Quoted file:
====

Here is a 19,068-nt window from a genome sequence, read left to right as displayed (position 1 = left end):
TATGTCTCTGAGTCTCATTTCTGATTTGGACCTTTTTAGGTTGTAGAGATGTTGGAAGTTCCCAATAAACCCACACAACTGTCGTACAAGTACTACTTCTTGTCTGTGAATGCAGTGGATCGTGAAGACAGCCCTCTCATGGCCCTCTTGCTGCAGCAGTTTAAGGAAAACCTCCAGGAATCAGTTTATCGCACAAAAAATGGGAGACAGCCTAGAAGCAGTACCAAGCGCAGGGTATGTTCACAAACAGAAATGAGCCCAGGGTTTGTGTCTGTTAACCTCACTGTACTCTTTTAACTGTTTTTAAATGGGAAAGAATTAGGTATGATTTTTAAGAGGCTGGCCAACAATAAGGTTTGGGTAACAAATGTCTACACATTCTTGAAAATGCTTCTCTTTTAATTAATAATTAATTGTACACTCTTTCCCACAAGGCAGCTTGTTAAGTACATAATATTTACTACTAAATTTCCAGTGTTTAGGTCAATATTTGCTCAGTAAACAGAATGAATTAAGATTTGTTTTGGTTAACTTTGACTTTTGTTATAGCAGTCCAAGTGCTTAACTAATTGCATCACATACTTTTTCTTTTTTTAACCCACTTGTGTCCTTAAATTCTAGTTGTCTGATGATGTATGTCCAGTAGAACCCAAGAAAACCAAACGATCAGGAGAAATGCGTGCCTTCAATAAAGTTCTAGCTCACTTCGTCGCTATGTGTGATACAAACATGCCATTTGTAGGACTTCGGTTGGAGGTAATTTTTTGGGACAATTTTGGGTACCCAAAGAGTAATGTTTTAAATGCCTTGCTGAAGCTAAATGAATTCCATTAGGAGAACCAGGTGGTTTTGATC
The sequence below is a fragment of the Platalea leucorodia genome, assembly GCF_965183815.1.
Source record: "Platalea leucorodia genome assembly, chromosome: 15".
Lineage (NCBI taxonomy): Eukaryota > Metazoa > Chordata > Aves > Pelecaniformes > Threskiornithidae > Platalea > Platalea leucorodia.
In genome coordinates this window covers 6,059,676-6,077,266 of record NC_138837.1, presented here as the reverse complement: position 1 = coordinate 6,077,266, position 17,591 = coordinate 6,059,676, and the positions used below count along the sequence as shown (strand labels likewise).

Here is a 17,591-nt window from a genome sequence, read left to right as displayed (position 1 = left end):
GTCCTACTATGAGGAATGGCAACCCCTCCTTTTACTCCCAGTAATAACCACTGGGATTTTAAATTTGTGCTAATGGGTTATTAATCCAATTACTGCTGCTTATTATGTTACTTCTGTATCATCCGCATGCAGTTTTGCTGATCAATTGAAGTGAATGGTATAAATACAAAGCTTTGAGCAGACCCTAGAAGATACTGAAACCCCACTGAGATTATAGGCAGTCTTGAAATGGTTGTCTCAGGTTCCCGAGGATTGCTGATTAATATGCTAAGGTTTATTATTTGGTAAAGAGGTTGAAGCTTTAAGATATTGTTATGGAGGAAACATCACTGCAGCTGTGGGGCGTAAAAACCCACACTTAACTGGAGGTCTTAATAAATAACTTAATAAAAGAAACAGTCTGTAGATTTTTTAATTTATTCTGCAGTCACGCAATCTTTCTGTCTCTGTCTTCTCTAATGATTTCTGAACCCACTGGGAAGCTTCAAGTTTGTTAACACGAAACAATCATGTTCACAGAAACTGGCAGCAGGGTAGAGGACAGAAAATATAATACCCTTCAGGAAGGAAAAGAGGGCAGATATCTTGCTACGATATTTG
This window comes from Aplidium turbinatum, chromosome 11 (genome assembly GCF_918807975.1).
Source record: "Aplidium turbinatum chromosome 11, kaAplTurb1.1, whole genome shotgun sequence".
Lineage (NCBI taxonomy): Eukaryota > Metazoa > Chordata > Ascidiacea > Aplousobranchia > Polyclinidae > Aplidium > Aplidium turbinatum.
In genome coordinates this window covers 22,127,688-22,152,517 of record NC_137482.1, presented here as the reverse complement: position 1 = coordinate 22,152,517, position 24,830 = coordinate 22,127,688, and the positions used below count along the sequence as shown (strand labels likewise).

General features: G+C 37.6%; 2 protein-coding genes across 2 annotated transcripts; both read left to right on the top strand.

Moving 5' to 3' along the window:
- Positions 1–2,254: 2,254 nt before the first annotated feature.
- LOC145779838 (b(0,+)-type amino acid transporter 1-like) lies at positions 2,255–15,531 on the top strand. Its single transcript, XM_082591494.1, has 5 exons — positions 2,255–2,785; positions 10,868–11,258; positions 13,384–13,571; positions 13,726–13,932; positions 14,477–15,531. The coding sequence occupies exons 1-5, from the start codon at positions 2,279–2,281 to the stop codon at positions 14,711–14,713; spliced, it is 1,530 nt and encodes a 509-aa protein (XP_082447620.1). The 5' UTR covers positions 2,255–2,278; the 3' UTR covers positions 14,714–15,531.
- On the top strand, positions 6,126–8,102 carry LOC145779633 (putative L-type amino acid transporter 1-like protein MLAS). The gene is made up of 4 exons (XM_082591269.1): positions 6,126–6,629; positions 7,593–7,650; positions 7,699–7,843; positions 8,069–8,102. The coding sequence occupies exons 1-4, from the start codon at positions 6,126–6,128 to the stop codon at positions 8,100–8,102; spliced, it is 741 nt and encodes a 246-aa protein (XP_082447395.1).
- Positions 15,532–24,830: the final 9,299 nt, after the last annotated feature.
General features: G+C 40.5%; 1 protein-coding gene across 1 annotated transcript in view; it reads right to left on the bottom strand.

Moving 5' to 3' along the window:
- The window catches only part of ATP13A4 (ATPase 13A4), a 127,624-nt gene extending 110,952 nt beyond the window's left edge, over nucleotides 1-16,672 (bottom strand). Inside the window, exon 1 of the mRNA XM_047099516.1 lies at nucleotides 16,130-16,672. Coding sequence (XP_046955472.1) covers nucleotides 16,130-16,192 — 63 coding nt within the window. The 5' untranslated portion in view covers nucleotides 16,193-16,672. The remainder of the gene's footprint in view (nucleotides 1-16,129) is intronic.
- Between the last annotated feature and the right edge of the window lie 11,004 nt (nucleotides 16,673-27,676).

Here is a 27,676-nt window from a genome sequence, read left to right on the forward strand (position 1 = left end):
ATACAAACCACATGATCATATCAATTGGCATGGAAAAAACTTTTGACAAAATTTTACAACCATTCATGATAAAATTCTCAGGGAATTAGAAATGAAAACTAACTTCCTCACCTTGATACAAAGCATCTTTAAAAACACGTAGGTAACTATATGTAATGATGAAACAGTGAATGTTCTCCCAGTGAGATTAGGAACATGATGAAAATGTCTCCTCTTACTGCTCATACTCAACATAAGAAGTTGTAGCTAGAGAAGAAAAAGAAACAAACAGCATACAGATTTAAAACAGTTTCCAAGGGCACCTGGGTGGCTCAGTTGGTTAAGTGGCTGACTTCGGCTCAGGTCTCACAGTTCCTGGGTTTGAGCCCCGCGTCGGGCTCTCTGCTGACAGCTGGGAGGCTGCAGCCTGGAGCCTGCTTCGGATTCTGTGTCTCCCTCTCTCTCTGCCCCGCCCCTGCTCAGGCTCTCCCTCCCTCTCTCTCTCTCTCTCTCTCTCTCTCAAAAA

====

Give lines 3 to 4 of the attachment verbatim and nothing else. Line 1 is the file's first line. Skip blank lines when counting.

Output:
The sequence below is a fragment of the Platalea leucorodia genome, assembly GCF_965183815.1.
Source record: "Platalea leucorodia genome assembly, chromosome: 15".